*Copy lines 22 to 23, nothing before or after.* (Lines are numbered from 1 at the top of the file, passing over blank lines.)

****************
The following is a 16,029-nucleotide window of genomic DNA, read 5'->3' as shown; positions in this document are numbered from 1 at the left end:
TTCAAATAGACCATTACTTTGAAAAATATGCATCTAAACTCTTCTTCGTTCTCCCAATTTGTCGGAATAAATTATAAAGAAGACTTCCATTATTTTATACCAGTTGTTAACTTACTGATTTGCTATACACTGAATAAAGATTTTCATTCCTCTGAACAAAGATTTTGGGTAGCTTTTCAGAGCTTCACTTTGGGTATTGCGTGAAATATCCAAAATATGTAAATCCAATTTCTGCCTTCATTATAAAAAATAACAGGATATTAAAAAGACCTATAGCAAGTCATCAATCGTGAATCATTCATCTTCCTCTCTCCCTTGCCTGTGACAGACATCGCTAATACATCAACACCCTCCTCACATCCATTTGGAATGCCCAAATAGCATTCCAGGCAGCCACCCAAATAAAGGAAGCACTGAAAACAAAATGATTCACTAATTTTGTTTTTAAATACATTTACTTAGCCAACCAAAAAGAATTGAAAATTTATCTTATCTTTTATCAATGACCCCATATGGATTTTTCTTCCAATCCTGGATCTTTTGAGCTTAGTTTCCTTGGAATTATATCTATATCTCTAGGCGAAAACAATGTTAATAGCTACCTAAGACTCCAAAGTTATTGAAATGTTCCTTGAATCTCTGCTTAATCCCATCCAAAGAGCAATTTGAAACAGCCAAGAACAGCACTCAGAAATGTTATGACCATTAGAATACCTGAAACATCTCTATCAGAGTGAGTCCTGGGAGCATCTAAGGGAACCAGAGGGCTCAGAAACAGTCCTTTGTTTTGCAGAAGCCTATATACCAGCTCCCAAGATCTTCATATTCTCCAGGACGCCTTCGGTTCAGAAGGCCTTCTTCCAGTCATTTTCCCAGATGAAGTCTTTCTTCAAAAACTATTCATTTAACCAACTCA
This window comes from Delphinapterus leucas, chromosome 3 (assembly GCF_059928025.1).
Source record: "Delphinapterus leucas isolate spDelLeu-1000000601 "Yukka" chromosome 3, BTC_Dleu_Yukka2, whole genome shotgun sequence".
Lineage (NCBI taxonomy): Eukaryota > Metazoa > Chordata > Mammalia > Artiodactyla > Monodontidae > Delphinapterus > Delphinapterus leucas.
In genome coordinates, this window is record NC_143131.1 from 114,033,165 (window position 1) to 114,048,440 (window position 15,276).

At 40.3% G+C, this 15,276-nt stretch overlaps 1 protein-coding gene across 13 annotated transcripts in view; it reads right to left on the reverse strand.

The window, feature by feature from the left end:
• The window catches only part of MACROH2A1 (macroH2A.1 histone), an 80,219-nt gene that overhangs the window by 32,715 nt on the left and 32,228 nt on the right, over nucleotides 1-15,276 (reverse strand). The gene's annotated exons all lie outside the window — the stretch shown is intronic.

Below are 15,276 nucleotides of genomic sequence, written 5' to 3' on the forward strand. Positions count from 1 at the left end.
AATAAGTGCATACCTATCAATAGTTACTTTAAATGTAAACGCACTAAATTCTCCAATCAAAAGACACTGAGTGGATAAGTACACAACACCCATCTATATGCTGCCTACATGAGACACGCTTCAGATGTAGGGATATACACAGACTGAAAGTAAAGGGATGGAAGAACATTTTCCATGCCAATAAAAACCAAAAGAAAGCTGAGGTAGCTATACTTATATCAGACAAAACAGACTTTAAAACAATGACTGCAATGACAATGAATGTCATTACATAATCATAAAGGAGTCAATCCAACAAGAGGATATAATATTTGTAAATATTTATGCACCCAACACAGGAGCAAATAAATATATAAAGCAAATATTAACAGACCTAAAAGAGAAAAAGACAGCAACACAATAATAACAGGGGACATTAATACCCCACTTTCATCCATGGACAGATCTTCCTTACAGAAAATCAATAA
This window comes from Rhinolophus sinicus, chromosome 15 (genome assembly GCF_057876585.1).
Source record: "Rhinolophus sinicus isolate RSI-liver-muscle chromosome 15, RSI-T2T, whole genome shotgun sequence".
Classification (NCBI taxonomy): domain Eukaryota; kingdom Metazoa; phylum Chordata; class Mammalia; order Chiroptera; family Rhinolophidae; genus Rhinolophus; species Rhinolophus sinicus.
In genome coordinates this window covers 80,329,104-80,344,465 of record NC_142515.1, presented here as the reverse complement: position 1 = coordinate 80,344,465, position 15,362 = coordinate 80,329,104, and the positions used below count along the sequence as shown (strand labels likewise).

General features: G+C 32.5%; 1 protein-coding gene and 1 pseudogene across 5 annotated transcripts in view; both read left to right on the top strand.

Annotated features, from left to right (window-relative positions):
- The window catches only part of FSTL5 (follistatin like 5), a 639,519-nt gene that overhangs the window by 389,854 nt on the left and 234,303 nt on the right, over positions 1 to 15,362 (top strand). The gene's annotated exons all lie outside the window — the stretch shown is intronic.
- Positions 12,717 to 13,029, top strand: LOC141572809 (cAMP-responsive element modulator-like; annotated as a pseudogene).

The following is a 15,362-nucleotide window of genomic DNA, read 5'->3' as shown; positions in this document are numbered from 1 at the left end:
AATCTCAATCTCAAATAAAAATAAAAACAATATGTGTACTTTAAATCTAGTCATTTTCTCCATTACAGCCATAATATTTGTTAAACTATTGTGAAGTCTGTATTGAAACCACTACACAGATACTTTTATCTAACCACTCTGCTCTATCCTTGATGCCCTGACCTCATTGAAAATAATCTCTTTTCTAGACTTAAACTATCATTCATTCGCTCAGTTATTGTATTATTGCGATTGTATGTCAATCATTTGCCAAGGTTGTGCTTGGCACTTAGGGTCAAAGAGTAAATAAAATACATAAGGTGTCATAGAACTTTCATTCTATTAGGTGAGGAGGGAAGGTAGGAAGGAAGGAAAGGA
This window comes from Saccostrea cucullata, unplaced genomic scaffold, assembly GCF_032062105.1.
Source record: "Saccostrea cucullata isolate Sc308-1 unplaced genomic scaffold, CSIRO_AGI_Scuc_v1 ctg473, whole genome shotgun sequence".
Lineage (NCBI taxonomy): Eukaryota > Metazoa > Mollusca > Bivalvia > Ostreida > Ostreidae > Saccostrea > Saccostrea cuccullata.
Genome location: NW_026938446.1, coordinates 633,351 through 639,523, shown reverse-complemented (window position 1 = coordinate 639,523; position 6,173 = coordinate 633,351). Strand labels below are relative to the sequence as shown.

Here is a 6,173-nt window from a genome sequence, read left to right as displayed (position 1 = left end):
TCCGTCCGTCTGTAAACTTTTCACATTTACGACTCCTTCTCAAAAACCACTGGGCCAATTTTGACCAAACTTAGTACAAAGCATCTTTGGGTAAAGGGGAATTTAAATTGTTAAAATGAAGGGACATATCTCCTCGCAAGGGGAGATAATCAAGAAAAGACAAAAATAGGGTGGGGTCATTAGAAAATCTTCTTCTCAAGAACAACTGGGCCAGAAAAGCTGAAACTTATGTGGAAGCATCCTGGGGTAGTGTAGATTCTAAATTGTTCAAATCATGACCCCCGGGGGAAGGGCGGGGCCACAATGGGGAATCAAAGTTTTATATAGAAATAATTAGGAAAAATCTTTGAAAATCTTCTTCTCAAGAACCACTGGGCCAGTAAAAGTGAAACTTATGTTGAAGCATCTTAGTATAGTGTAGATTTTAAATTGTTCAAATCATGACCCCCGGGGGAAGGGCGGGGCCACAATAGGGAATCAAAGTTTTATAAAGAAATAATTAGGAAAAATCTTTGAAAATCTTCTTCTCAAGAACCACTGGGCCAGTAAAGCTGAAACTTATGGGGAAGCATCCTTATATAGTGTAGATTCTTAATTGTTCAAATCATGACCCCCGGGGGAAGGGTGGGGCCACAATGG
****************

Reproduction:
This window comes from Saccostrea cucullata, unplaced genomic scaffold, assembly GCF_032062105.1.
Source record: "Saccostrea cucullata isolate Sc308-1 unplaced genomic scaffold, CSIRO_AGI_Scuc_v1 ctg473, whole genome shotgun sequence".